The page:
Take a step back and consider why you're here – why invest this time and energy into your wellbeing?

          I'd suggest you're after the good life – and that your emotional health has a major influence.

          Consider that after life and liberty, the backbone of the American dream is, 'the pursuit of happiness.' But right there the trap is set: We're stuck in pursuit. 

          We're left believing that the good life will arrive with abs, a raise, a new car or relationship. But ask any miserable celebrity that's willing to get honest and they'll tell you it's a trap. 

          You can 'have it all' and still be miserable.

          Because here's the thing:

          You cannot be contented with the hollow consumer driven promises of westernized culture and the bias it holds with the physical.

          What we want is to feel good, and this has little to do with whats going on outside (the stuff, relationship etc) and everything to do with what's going on inside.

          What I’ve learned is that the emotional tone our awareness takes on, the roommate you ostensibly live with inside your head – is largely established in the first few years of life. 

           Literally, the lens of felt perception through which we experience the world, was forged between birth and 7 years of age.

          The crazy thing is how this blueprint then influences the choices that make up our lives: It's what we design our life around and impacts our career choices, our relationships and the internal dialogue we suffer or enjoy.

          My own journey in healing the emotional body (which is very much an ongoing project by the way) has been aided by: 

          • Relationship: The honesty and responsibility required in my relationship with my wife.
          • Therapy: A year of relationship therapy we engaged in proved essential for us to get to a place of emotional honesty.
          • Mens Work: has been influential in reconnecting me to a healthy and mature expression of the masculine in part by not shying away from uncomfortable emotions like fear, shame and anger.  
          • Plant Medicine: The plant medicine ayahuasca has helped me bring awareness to the emotional wounds at the root of these repressed emotional energies.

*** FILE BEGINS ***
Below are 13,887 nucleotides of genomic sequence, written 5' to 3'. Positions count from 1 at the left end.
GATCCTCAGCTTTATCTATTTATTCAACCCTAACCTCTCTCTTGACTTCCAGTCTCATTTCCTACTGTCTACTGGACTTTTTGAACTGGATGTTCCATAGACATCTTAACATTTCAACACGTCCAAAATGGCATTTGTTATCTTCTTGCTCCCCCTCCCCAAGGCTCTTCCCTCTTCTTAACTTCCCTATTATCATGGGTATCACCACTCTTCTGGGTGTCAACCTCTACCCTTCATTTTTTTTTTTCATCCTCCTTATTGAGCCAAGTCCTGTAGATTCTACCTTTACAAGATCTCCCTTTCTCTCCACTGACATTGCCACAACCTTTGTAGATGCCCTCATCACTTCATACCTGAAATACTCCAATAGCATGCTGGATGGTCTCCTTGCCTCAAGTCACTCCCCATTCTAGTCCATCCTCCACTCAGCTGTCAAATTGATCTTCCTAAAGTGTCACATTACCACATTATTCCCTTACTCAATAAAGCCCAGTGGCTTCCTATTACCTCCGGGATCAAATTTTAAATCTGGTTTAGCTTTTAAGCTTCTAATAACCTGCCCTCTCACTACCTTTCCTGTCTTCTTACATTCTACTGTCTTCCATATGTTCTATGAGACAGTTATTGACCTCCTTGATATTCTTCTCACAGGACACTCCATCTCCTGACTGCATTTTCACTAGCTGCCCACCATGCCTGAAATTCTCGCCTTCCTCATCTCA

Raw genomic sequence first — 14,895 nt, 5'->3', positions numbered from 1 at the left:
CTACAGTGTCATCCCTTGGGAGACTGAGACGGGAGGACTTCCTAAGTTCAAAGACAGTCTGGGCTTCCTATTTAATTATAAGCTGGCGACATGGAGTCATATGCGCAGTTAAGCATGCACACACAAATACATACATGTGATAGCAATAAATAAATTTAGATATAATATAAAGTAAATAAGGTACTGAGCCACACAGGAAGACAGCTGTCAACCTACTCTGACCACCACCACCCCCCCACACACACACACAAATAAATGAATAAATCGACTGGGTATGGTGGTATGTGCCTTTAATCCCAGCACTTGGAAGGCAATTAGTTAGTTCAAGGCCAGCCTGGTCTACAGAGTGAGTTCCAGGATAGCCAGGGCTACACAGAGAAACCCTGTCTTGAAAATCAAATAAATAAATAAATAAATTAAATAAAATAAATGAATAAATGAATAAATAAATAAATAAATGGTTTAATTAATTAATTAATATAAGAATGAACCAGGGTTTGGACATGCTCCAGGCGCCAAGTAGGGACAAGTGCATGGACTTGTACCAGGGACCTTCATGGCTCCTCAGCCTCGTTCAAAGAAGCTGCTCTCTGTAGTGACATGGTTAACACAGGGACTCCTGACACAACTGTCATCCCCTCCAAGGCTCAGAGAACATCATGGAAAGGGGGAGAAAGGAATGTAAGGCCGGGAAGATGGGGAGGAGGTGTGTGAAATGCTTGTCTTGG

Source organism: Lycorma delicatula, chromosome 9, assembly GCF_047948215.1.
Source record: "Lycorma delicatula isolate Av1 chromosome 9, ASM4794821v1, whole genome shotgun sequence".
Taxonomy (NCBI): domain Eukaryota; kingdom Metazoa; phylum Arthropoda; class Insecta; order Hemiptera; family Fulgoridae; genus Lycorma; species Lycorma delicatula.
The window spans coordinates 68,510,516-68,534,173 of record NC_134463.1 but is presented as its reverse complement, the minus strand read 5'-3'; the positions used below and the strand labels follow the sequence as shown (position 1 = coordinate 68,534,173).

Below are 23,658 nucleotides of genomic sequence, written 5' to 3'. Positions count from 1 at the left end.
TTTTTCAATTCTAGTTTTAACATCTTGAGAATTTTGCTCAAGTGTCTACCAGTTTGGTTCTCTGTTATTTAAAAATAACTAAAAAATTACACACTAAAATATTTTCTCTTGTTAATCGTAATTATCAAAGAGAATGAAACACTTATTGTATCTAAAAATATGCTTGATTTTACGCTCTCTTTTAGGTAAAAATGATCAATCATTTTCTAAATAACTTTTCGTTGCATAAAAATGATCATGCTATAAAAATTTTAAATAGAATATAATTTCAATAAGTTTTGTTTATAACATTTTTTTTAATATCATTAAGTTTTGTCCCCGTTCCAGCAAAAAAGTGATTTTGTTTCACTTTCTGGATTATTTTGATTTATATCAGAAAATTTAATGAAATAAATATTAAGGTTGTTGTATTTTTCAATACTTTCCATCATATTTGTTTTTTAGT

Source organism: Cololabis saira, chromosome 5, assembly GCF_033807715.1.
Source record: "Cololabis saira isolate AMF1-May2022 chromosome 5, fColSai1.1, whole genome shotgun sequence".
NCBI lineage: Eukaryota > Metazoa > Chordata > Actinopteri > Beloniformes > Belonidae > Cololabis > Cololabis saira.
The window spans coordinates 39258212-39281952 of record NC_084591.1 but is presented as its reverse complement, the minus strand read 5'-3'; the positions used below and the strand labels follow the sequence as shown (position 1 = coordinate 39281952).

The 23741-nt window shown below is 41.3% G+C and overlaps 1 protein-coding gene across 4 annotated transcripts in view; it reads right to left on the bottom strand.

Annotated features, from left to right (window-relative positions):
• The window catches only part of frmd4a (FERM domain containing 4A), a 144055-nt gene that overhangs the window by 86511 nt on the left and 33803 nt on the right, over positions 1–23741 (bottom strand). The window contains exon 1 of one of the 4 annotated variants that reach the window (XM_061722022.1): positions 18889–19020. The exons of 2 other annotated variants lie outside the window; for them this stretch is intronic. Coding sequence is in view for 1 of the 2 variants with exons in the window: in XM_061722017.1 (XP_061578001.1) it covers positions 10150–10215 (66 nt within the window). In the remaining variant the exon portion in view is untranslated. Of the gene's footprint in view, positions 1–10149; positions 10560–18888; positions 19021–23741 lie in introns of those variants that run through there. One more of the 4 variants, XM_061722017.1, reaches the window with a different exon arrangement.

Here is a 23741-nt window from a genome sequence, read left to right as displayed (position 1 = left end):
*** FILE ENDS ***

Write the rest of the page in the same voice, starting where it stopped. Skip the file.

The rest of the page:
• The Presence Process: A 10 week meditation and breath-work practice aimed at delivering the practitioner more time in present moment awareness enabling stored emotional energies to be integrated.

          What clients learn:

          • Progress here is not as easy as making your way through a bulleted list.
          • The reality is work in the emotional and spiritual domains require we employ a different approach than what we're accustomed to in getting what we want in life (the hustler attitude and it's associated pillars of strength, self reliance and drive) 
          • Here, vulnerability is considered strength, while surrender, trust and a willingness to ask for help are among your best allies.
          • The emotional body was forged in childhood and needs to be treated with the same care and attention that a child thrives in.  This shift in approach is an uncomfortable one for a lot of men. 
          • Again, I'm not a therapist but sessions with clients who are keen to explore this domain have lead to potent discoveries. If you want to go there we will: You'll be invited to experience emotions with awareness and compassion and invited to look to back at when you first began to associate with them.
          Men need to grow up, there’s nothing uglier than an old infant.
          — Dr. Jordan Peterson


          Today we live in a sort of culture'less moral vacuum, the result of a postmodern rejection of tradition and organized religion. It's a void that, try as we might, cannot be addressed through a focus on material gain.  As a result of living this way, westerners today are increasingly disconnected from a sense that they're lives are meaningful – and all to often, they're right.


          In his book, 12 Rules For Life, An Antidote to Chaos, Jordan B Peterson writes,

          "We have been withdrawing from our tradition, religion and even nation centred culture, partly as a way to decrease the risk of group conflict – but we are increasingly falling prey to a life of meaninglessness which is no improvement at all."